Helping children across boundaries

Bayit Ham and Akamasoa: Worlds apart, with similar goals

Father Pedro Opeka in Madagascar (photo credit: COURTESY AKAMASOA)
Father Pedro Opeka in Madagascar
(photo credit: COURTESY AKAMASOA)
In November, wealthy Frenchmen in Paris – both Christians and Jews – attended a fund-raising dinner to support the poor and underprivileged in two entirely unrelated countries, Israel and Madagascar. The benefit was for the Israeli initiative Bayit Ham (Warm House) and the Malagasy NGO Akamasoa – two separate organizations with the similar and praiseworthy goals of getting kids off the streets and providing them with a sense of respect, dignity and security.
The dinner raised €250,000 from 15 Jewish and Christian couples. The proceeds were donated equally between Bayit Ham and Akamasoa. The event took place less than two weeks after the deadly November 13 terrorist attacks in Paris, and organizers said they were concerned that no one would show up to the dinner. “But to our surprise, we succeeded in filling the room and it was really a ray of sunshine,” says Warm House Foundation co-founder Jean Arvis.
What are the benefits of drawing from the resources of two communities and then dividing it in half? “Cooperating is a message,” says Nicolas Weiss, the other co-founder of Warm House. “We don’t just want to be in our own community, we don’t only want to help our brothers and sisters, but also our cousins. And there is your 1+1=3.”
“If you think about it,” Weiss continues, “we’re getting Christians in France to give money to Israel, this is a message – particularly in an anti-Semitic atmosphere.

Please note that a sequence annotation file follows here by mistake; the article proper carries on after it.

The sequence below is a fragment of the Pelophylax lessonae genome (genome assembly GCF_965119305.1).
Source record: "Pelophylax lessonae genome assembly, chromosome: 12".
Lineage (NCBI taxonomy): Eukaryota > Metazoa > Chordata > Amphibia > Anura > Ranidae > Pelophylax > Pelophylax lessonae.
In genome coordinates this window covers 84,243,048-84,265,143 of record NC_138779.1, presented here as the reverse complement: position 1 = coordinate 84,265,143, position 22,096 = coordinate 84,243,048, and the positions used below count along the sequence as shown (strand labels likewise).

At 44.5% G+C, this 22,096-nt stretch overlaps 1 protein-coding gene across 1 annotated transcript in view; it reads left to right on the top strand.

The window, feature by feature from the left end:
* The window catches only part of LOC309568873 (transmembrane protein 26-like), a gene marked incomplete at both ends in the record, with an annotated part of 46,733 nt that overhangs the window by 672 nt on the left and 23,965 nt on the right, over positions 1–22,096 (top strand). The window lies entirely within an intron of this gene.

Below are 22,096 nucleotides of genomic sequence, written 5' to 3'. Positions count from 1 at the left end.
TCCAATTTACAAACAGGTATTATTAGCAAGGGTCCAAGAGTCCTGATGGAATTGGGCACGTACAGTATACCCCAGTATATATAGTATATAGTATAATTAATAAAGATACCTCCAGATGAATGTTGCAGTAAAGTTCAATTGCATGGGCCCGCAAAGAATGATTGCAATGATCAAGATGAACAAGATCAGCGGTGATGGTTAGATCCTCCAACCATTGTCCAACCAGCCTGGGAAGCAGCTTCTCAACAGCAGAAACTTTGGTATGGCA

It’s a strong message coming from the French community that we are not part of that anti-Semitic atmosphere.”
Weiss was in fact the link that brought together the French-Jewish psychoanalyst and supporter of Bayit Ham, Henri Cohen Solal, and the Argentinean Catholic priest who founded Akamasoa, Father Pedro Opeka.
Cohen Solal and Weiss had been acquainted for years via the Jewish philanthropic community in France.
During one of their encounters in Mauritius – where Weiss lives and where Cohen Solal was running a mediation training course – the former told the latter about Father Opeka. Weiss had learned about Opeka, a Legion of Honor recipient, from a taxi driver during a business trip to Madagascar. The driver told him that he was an important man whom he must meet, and Weiss obliged.
Impressed by what he saw, Weiss in turn invited Cohen Solal to join him on his next trip to Madagascar, to meet the priest and visit Akamasoa projects – a proposal gladly accepted by the French-Israeli activist, always keen to meet other people involved in social work. An instant connection was formed between the two men, who compared notes on their humanitarian missions.
Though the two NGOs take different approaches and exist in different realities, the leaders of both associations agree that they share a joint ideology. “It’s the same desire to take children off the streets and give them a feeling of security and respect,” says Cohen Solal.